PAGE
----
Antiques Roadshow guest refuses to sell Suffragette medals after discovering true value

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Antiques Roadshow expert Hilary Kay was on hand to help the guest understand a bit more about the relics they had in their possession. As the analysis got underway, it was clear the owner of the Suffragette medals had no interest in the price of the horde. After discovering how much the collection would sell for at auction, the guest said in no uncertain terms they were going to let someone else take care of the family memorabilia on the BBC show.

Showing a Suffragette medal to the camera, Hilary said: “I’m holding here something of enormous resonance. It’s a very powerful object.

“It’s a medal and on the front of it, it says Gwendoline Cook and on the other side, it tells us everything because it was a medal awarded for valour, for the hunger strike.

“And this is a Suffragette medal. The purple for dignity, the white for purity and the green for hope,” the expert explained.

“It’s what we recognise immediately as the Suffragette colours. I’ve never held something quite so powerful in my hand like that and I want to know who Gwendoline Cook was,” she asked the guest.

They revealed Gwendoline was in fact their grandmother who had been a part of the historic movement in the early 1900s.

“She was a lady who was quite strong in spirit,” the guest said before adding: “She was not married at that time and she was excited by doing something.”

Hilary then explained: “This was a real politicisation of women and their bodies. They used their bodies to make a real political point.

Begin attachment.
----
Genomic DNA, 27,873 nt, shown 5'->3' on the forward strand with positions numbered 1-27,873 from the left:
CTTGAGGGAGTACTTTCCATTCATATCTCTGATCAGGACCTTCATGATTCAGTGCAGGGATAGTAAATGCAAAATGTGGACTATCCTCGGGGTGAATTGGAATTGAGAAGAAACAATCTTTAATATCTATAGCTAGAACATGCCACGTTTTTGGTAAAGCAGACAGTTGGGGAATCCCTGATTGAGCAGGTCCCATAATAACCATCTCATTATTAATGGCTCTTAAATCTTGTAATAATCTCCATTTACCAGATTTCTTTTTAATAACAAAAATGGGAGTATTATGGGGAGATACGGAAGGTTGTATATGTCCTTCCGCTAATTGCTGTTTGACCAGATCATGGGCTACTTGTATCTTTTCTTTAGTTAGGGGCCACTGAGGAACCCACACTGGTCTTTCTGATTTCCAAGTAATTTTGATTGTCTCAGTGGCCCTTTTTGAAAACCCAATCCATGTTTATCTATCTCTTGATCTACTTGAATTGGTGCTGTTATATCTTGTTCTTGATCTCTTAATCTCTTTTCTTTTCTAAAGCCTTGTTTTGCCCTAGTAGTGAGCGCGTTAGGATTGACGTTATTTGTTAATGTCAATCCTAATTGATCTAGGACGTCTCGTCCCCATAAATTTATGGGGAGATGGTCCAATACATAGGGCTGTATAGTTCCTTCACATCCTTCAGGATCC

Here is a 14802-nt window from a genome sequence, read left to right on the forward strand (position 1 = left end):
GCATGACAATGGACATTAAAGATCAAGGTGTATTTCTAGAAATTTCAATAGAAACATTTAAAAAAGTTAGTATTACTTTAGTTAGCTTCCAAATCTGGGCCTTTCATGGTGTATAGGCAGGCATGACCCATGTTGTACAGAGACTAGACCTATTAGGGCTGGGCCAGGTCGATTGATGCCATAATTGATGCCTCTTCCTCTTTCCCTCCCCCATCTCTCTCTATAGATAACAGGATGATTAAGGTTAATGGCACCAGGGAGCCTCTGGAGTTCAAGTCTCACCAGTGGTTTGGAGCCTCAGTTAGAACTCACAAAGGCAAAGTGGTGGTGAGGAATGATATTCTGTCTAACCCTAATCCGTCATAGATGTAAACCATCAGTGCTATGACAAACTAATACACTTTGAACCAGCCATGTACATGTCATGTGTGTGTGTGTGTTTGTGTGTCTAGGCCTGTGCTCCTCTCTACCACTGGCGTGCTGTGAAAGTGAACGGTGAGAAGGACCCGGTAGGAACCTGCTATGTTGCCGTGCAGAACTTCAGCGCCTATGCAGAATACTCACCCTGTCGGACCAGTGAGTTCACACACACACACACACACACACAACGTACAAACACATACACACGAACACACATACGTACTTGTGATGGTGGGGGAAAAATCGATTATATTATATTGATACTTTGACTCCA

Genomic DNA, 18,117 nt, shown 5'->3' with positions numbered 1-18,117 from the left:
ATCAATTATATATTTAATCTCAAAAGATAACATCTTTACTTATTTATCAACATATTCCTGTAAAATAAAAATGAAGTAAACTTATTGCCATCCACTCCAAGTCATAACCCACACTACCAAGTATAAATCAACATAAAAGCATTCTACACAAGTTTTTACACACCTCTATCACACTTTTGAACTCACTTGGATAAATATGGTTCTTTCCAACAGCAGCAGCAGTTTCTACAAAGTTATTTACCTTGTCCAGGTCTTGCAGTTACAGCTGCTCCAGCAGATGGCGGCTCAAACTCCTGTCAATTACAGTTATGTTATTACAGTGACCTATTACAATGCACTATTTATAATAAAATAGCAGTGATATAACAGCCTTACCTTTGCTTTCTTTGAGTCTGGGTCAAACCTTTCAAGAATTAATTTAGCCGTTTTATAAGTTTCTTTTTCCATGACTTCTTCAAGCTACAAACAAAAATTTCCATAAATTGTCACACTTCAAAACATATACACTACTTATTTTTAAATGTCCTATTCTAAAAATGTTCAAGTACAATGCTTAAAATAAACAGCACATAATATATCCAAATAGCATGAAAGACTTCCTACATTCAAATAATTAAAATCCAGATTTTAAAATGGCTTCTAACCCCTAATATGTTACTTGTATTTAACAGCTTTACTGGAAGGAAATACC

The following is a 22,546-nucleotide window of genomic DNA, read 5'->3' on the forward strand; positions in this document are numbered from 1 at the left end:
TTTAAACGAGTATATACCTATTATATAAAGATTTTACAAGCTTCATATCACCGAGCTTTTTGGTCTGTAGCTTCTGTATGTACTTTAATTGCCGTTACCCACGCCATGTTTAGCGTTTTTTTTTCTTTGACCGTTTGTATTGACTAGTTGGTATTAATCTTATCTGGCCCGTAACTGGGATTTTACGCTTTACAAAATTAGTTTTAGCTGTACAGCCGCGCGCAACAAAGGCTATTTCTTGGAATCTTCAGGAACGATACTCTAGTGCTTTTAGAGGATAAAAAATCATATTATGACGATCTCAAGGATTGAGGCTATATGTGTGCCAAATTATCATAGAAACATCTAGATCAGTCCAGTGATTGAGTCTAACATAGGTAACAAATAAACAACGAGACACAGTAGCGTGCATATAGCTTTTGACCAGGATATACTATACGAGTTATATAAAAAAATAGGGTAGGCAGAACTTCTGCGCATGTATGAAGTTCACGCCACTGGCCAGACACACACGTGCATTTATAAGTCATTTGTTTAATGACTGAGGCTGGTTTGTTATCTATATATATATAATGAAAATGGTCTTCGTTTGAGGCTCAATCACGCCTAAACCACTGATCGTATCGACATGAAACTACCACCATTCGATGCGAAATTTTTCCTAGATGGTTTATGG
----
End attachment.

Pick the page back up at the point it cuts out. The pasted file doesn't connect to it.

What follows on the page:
“And the point that they were making is that when they were arrested, they wanted to be treated as political prisoners.

“This meant they got particular privileges and they weren’t allowed this so that’s why they went on a hunger strike.”

It’s a very powerful object

Hilary Kay

The expert continued: “And when we’re talking about the hunger strike, nobody in the political circles wanted a death on their hands. The only other alternative was force-feeding.”

“If you read some of the stories about the forced feeding, you see how absolutely disgusting it was and how horrific it was,” the guest remarked.

“You cannot really find it possible that the Government actually did this as part of their day-to-day life,” they added.

Hilary then had some letters in her hand which were correspondence between Gwendoline and some of her fellow Suffragettes.

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After reading some of the inscriptions, Hilary told her guest: “In these letters, her character comes across as a great girl.”

“She was a great woman. I lived with my mother and my grandmother.

“My father had died and Gwendoline looked after the family,” they replied.

“She actually provided much of the income to the house. She was a strong lady, she kept up in small ways with previous Suffragettes.

“I think they liked being together sometimes,” they added before the expert gave her valuation of the bespoke collection.

“With it letters and of course with the whistle which I can imagine your grandmother blowing, I would say we’re talking about £6,000 to £8,000,” Hilary said.

The guest was shocked to hear how much their grandmother’s belongings would sell for if it was put up for auction.

However, they then refused to sell the priceless medals his grandmother once owned, explaining: “It’s a nice sum of money but this will stay within the family.”

Antiques Roadshow is available to stream on BBCiPlayer.

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